UH Technology Bridge Innovation Highlight: Zheng Chen, Robotic CO2 Leakage Detection Method & Apparatus

By Luke Rucker - Communications Intern, UH Technology Bridge

Zheng Chen, Bill D. Cook Assistant Professor of Mechanical Engineering at the University of Houston has unveiled a groundbreaking innovation that may be a valuable tool against climate change: the Robotic Carbon Dioxide (CO2) Leakage Detection Method and Apparatus.

With offshore carbon sequestration gaining momentum as a strategy to reduce atmospheric CO2 levels, Chen's invention uses autonomous underwater vehicles (AUVs) – or in other words schools of robotic fish – as a means to protect marine ecosystems.

Why Does It Matter?

Offshore carbon sequestration, which is the process of transferring industrial-generated CO2 into undersea rock formations or depleted gas reserves, while being crucial for carbon reduction, carries the risk of CO2 leakage into seawater. This could harm marine life by increasing water acidity.

Chen’s solution deploys a swarm of robotic fish equipped with highly sensitive pH sensors. These robotic agents autonomously map CO2 distribution in seawater, providing real-time data to identify leakage sources.

“They collect data, move up to the surface, then use wireless signals to transmit data. It is a more efficient way of collecting data,” Chen said. “These robotic fish do the data collection, as well as deliver the data to the base station more efficiently. That is why we think this could solve the technical problem of CO2 monitoring systems.”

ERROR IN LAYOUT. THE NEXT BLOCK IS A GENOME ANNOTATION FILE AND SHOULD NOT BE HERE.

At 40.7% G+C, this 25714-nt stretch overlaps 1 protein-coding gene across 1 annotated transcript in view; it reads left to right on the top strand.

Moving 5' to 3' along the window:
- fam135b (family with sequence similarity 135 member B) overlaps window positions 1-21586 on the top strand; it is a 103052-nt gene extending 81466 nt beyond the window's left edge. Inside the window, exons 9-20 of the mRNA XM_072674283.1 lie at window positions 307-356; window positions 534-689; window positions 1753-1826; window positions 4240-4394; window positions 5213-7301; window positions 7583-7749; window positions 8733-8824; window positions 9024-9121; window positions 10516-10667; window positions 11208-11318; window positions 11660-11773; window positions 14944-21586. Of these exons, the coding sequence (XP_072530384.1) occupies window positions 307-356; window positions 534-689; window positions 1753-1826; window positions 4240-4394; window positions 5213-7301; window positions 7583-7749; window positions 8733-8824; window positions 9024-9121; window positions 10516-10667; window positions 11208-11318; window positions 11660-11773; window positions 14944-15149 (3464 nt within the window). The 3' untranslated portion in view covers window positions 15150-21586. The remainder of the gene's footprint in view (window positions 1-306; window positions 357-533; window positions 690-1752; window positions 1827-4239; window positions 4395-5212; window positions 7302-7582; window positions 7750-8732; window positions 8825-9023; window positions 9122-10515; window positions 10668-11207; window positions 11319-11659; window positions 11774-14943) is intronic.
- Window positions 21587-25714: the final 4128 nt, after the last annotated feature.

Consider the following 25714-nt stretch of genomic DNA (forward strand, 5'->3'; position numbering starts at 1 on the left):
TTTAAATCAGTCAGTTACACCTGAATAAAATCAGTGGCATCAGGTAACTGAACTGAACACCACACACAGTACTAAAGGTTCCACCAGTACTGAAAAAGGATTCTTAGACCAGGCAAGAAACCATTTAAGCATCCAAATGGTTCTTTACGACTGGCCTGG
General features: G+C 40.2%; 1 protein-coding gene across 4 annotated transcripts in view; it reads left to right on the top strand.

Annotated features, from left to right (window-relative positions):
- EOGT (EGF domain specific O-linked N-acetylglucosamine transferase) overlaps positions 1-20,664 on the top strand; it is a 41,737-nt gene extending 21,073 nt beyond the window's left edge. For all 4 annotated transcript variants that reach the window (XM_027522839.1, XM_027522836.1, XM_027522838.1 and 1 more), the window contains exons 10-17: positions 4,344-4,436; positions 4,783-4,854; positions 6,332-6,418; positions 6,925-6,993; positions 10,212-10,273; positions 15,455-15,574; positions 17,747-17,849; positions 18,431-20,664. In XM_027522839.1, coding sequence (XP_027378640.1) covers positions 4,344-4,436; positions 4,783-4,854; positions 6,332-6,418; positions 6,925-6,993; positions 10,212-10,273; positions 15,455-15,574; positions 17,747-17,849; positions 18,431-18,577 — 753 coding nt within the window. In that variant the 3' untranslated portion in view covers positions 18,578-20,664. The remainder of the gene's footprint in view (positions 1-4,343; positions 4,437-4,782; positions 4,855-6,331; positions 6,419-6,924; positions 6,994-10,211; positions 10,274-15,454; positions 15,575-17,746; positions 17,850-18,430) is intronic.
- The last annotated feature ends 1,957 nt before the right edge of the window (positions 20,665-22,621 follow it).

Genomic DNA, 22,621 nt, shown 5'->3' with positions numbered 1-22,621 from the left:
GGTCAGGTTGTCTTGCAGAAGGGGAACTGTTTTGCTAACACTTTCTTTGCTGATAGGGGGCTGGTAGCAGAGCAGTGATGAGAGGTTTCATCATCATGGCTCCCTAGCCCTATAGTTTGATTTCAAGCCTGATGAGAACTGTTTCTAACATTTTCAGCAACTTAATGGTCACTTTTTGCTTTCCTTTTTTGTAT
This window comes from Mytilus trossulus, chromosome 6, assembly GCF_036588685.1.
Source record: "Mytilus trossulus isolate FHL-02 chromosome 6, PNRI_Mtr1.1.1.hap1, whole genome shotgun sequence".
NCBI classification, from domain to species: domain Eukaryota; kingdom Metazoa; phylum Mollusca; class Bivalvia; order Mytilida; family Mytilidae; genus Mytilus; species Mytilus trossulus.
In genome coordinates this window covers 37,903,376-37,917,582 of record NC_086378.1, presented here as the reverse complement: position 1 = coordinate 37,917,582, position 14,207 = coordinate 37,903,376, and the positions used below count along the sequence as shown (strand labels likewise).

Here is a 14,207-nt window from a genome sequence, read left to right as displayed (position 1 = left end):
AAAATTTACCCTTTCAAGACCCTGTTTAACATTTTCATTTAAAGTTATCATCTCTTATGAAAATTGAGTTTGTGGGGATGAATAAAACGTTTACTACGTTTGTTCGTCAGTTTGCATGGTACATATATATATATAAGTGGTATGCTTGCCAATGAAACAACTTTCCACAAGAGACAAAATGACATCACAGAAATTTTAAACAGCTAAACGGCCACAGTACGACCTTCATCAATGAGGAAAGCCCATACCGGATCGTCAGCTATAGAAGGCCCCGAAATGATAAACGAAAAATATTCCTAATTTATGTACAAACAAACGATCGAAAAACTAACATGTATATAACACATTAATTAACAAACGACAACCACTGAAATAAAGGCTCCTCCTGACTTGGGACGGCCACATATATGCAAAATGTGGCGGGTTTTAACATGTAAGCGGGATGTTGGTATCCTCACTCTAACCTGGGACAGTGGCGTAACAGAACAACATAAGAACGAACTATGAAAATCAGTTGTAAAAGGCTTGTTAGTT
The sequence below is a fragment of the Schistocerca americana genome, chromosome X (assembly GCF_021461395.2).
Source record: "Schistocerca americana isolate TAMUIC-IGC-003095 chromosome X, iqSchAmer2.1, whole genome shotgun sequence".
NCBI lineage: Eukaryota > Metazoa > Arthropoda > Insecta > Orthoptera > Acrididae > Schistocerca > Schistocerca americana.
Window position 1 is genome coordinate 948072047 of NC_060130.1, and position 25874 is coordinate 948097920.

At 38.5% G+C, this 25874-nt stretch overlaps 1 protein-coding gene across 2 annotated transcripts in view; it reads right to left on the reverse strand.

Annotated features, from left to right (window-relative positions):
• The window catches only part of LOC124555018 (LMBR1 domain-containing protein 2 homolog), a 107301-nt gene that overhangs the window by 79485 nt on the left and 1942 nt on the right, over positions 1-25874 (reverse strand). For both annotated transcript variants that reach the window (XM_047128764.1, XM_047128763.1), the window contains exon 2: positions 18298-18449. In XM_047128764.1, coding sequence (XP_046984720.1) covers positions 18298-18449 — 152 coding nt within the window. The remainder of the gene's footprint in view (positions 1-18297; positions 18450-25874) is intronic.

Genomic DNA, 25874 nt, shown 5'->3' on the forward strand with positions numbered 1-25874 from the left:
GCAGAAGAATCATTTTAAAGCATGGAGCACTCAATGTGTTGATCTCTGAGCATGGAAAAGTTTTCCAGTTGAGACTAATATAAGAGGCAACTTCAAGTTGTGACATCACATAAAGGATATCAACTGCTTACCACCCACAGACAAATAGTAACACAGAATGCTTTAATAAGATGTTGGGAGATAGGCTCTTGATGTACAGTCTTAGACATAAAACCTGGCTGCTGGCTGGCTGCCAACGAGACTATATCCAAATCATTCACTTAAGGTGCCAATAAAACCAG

Touting its environmentally conscious makeup and large-scale potential to curtail the effects of climate change, Chen said this product could be on the market in the next three or four years, given the right investment and development.

“We want to go for commercialization,” he said. “That is the motivation. We want to use these fish to benefit customers. This product would be greatly beneficial to environmental safety and could reach a huge market”

Why Should You Care?

Ocean ecosystems support diverse marine life and help regulate Earth's climate, therefore unhealthy oceans equal an unhealthy planet. Chen's cutting-edge technology is a true marvel, as it ensures no harm to the very ecosystems that need protection amid climate change.

Current Status

Collaborations with industry partners are essential to bring this innovation to the forefront of offshore carbon sequestration practices. By publishing this breakthrough, we seek industry partners who share our commitment to protecting marine ecosystems while advancing carbon reduction efforts.

Chen's invention offers a sustainable path toward a greener future without sacrificing our oceans.

This technology is available for licensing from the UH Office of Technology Transfer and Innovation. Please reach out to licensing@central.uh.edu for inquiries.

The patent number for this technology is PCT/US2023/012329. Read more about the technology.